As part of implementing the Strengthening Organic Enforcement final rule, the USDA Organic INTEGRITY Database (INTEGRITY) now includes an international Trade Partner Module (GLOBAL). This new module increases access and transparency to quality data in organic supply chains worldwide, increasing USDA’s ability to protect the integrity of organic products sold in the United States. The Trade Partner Module allows international certifiers to report on farms and businesses certified under organic equivalency arrangements. In addition, USDA plans to add an Import Certificate Module to the database in the fall of 2023. When the system is fully deployed—target day May 2024—USDA-accredited certifiers and certifiers working with standards under equivalence arrangements will be able to generate electronic import certificates through the GLOBAL module.
Comment by June 26 on Information Collection for Livestock Rule
USDA seeks public comment on the information collection requirements in the Origin of Livestock final rule. Comment by June on the burdens, costs, and other effects of the information collection required by the new variance in the rules for small certified dairy operations at Regulations.gov, docket number AMS-NOP-22-0055.
No Improvements Required, Finds Peer Review of National Organic Program
The latest peer review of the National Organic Program’s accreditation processes and conformance to National Organic Program regulations did not identify any opportunities for improvements. In the comments, reviewers did note that some links in the NOP Quality Manual were not working, recommended that NOP finalize its document retention and disposition plan, and cross-train a staff member in Appeals Management. See NOP’s response.
Inside the Beltway
Organic Trade Association’s Organic Week Recap
Wolf & Associates is proud to have sponsored the Organic Trade Association’s Organic Week. CEO Bill Wolf and COO John Foster both attended the events in Washington DC. Bill had fruitful meetings at the offices of Virginia Senators Tim Kaine and Mark Warner, and Representatives Morgan Griffith (Virginia) and Chellie Pingree (Maine) to advocate for organic provisions in the Farm Bill. Highlights of the education sessions included remarks from Secretary of Agriculture Tom Vilsack, discussions about reducing or eliminating plastic from the organic supply chain, and ways to make the organic sector more equitable and inclusive.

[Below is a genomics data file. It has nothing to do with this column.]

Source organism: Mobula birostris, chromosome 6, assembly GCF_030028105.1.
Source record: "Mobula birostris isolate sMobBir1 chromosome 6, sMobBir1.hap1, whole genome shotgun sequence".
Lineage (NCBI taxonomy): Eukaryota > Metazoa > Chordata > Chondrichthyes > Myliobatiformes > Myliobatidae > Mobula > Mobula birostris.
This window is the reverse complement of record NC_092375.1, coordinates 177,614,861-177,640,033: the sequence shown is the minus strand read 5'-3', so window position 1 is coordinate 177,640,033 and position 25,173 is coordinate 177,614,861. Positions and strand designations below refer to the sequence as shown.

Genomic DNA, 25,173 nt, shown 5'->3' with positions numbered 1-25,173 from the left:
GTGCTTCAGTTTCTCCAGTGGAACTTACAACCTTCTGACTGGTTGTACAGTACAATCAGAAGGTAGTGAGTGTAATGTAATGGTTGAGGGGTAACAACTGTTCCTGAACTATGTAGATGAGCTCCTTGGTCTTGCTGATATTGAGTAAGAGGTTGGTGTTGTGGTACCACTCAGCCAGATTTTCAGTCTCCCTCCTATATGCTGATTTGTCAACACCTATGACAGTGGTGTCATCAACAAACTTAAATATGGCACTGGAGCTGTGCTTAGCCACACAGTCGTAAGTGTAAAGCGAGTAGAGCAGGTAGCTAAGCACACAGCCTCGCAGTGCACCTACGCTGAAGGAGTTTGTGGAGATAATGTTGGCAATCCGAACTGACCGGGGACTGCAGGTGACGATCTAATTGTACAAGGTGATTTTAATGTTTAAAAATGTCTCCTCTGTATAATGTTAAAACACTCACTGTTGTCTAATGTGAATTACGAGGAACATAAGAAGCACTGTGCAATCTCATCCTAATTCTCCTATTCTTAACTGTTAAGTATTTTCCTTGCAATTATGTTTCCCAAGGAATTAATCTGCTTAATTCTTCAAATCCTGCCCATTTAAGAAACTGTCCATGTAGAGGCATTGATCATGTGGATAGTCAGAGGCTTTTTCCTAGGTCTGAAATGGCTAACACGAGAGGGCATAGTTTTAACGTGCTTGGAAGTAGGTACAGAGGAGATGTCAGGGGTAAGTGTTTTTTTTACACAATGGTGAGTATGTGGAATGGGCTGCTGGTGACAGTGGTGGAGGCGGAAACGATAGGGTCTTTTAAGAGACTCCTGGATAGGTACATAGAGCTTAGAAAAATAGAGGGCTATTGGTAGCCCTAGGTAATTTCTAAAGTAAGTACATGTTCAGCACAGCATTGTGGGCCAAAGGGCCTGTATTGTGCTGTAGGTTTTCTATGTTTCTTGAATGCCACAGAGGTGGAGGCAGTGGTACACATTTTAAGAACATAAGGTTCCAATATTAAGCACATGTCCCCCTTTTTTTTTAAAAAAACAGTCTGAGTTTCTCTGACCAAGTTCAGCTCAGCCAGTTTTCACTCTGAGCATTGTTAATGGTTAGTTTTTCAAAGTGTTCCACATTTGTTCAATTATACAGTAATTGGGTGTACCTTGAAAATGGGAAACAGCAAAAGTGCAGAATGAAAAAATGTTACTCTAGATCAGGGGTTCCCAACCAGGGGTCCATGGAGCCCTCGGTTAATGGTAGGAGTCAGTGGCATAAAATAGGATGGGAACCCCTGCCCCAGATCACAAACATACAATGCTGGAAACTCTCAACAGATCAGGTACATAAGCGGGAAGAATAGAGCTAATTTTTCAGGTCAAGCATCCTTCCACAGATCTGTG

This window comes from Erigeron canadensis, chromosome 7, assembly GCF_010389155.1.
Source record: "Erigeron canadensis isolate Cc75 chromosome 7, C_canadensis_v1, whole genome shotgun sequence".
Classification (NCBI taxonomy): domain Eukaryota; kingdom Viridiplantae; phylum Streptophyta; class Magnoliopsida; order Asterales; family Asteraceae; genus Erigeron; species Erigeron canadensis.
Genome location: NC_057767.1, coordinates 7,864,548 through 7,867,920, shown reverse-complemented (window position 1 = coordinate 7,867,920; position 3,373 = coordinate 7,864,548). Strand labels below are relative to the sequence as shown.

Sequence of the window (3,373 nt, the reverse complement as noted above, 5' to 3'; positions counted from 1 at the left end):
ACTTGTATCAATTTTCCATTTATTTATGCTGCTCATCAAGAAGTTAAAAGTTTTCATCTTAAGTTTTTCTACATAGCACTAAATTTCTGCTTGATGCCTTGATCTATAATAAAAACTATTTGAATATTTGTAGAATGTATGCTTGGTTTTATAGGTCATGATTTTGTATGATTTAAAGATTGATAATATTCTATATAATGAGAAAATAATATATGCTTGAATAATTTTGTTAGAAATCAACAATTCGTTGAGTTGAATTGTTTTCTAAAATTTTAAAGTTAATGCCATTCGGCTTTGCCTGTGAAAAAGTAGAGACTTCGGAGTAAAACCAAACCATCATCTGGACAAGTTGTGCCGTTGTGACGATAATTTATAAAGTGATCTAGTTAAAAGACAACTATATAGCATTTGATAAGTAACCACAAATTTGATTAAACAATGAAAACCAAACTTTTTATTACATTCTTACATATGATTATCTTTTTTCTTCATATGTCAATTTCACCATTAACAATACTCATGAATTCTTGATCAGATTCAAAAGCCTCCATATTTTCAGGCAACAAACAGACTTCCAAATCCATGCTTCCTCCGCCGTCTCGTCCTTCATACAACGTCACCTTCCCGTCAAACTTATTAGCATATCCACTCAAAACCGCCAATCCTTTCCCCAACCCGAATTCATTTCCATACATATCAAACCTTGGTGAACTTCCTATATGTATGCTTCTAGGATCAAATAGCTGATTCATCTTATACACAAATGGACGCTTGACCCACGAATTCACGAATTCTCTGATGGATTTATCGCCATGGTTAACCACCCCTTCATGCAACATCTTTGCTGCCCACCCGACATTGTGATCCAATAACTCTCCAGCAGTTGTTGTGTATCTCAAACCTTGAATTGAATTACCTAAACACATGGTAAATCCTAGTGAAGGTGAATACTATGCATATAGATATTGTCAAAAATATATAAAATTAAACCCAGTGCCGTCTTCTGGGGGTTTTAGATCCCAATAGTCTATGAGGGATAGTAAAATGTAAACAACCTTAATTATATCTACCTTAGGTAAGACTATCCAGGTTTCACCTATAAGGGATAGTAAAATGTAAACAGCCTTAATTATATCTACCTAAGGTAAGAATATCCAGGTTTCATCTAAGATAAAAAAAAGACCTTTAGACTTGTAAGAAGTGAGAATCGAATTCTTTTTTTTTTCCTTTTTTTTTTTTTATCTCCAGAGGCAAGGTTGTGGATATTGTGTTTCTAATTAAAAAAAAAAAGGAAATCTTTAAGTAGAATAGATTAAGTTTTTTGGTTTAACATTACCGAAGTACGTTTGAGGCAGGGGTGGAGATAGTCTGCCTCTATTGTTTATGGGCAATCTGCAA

Organic Market Development Grants Now Available
During the Organic Trade Association’s Organic Week, Secretary of Agriculture Tom Vilsack announced additional funding opportunities under the U.S. Department of Agriculture’s (USDA) Organic Transition Initiative. Through the new Organic Market Development Grant (OMDG) Program, USDA’s Agricultural Marketing Service (AMS) will issue up to $75 million in competitive grants. Eligible applicants include businesses that produce or handle organic foods, non-profit organizations, tribal governments, and state and local governments for projects that expand and improve markets for domestically produced organic products. Grant applications are due August 8.
Learn About Financial and Technical Help For Organic Operations
USDA will host a webinar on programs for organic farmers and processors on June 6 at 2 p.m. EDT. Certified organic operations and those in transition will learn about certification cost-share, access to capital, technical and financial assistance for conservation efforts, grants for organic processors and more. A recording will also be available after the event.
Comment on EPA Strategy for Preventing Plastic Pollution
The Environmental Protection Agency is looking for comments on its Draft National Strategy to Prevent Plastic Pollution. The plan’s objectives are to:
- Reduce pollution during plastic production.
- Improve post-use materials management.
- Prevent trash and micro/nanoplastics from entering waterways and remove escaped trash from the environment.
Comment at Regulations.gov docket numberEPA-HQ-OLEM- 2023-0228 by June 16.
New Bill Would Expand Certification Cost Share
The Opportunities in Organic Act, introduced in the House by Alma Adams (NC-12) and Jimmy Panetta (CA-19) and originally cosponsored by Suzanne Bonamici (OR-01), Zoe Lofgren (CA-18), Jim McGovern (MA-02), Donald Payne Jr. (NJ-10), Chellie Pingree (ME-01), and Andrea Salinas (OR-06), would expand the existing National Organic Certification Cost-Share Program to cover up to $1500 in certification costs. In addition, the bill provides resources for organic capacity and partnerships, including support for education, outreach and market expansion, at public institutions and non-governmental organizations. Senator Peter Welch (D-VT) has introduced companion legislation in the senate along with 11 other senators.
Australia’s Organic Acreage Expands
The Australian Organic Market Report 2023 from Australian Organic Limited reports that certified organic farmland across the country hit 53 million hectares, up from 35.7 million in 2021. Approximately 70% of the world’s certified organic farmland is in Australia, and 3035 businesses are certified organic. Hampered by a lack of a national standard and regulatory framework, Australia only has a 1.36% of global organic retail sales.